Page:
# Coding FizzBuzz program with JavaScript

The so called FizzBuzz program is a basic programming exercise commonly used as a job interview question. The program usually comprises of printing a certain set of numbers from 1 to 100, but with a certain twist:

• When the number is a multiples of three, you print `Fizz` instead of the number
• When the number is a multiples of five, you print `Buzz` instead of the number
• When the number are the multiples of both three and five, you print `FizzBuzz` instead of the number

For example, the result of printing 10 to 15 should look like this:

``````Buzz # 10
11
Fizz # 12
13
14
FizzBuzz # 15
``````

The easiest way to solve this programming challenge is by using a combination of a `for` loop and the conditional `if..else` statement.

First, you loop over a certain times as required by the instruction. If you need to loop 100 times, then write the code as follows:

``````for (var i = 1; i <= 100; i++) {
console.log(i);
}
``````

With the code above, you have printed the numbers `1` to `100`. You just need to create the conditionals where you print `"Fizz"`, `"Buzz"`, or `"FizzBuzz"`.

To look for numbers that are multiples of three, you can check if the current number left no remainder when divided by three. You can do so by using the modulo operator (`%`) as follows:

``````for (var i = 1; i <= 100; i++) {
if (i % 3 === 0) {
console.log("Fizz");
} else {
console.log(i);
}
}
``````

The modulo operator (also known as the remainder operator) will divide the number on the left with the number on the right and return the remaining number left after the division.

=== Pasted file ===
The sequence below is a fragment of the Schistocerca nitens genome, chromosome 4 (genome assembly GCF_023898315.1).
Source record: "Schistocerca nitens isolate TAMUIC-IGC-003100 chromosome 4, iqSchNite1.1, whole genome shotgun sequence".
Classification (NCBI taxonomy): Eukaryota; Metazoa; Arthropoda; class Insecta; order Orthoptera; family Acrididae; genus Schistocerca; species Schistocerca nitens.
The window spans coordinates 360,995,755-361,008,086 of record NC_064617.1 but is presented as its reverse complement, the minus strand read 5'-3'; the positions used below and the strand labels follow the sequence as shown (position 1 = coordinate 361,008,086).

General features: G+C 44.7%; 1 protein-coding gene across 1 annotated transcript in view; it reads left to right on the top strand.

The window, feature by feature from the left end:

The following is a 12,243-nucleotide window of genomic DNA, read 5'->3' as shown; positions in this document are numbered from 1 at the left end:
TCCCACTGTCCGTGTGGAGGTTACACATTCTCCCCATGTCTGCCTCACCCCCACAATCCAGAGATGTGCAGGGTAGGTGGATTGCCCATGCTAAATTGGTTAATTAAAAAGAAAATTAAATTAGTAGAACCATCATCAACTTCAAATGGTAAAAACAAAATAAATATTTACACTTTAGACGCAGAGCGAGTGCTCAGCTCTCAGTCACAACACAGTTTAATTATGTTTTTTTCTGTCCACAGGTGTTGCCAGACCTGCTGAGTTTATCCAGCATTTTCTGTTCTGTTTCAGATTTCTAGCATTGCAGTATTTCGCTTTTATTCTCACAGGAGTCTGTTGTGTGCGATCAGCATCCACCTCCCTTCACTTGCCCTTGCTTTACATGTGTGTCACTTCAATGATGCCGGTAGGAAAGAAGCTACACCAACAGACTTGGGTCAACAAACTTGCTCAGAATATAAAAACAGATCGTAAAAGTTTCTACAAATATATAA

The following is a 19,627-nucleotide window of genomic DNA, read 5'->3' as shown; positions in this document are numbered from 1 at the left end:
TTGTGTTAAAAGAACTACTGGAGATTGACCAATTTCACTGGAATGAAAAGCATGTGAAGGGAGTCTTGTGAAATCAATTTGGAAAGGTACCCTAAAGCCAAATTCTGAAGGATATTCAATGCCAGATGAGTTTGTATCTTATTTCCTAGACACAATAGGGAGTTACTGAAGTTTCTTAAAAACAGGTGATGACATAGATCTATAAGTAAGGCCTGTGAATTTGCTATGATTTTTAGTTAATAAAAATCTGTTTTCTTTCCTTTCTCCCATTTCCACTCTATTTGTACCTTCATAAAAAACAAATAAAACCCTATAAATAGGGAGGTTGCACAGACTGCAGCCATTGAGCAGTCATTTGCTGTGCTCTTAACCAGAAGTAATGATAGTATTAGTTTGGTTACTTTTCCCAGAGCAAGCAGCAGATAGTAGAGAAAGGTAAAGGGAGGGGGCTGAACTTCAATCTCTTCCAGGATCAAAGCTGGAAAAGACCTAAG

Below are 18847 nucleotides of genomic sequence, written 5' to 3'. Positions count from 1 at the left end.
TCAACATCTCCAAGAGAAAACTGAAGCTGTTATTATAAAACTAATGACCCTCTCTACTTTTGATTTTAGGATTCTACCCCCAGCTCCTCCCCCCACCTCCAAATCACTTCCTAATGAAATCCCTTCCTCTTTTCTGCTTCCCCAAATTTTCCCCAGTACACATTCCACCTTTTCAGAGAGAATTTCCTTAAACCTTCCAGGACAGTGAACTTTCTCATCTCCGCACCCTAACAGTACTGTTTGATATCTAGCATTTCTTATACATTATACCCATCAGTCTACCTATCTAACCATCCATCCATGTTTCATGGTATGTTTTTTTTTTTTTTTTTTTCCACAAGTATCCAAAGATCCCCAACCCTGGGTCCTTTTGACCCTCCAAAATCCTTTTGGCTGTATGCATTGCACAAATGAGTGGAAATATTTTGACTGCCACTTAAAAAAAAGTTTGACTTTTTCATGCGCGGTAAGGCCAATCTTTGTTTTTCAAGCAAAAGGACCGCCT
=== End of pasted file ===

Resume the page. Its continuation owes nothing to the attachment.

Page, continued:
For example, the number `5` divided by `3` will left `2`, so `5 % 3 === 2`

Now that you’ve figured out the basic pattern of a FizzBuzz program, you just need to add more conditionals to the `for` loop. Add the code to check if the number can be divided by 5 by writing `i % 5 === 0`:

``````for (var i = 1; i <= 100; i++) {
if (i % 3 === 0) {
console.log("Fizz");
} else if (i % 5 === 0) {
console.log("Buzz");
} else {
console.log(i);
}
}
``````

Finally, you need to add the code that will check if the number can be divided by both five and three. You can do so by writing the following `if` code:

``````for (var i = 1; i <= 100; i++) {
if (i % 3 == 0 && i % 5 == 0) {
console.log("FizzBuzz");
} else if (i % 3 === 0) {
console.log("Fizz");
} else if (i % 5 === 0) {
console.log("Buzz");
} else {
console.log(i);
}
}
``````

And now you have completed the FizzBuzz program. Try to run the code and you will see the “FizzBuzz” word replacing all the numbers that fulfill the conditional statements.

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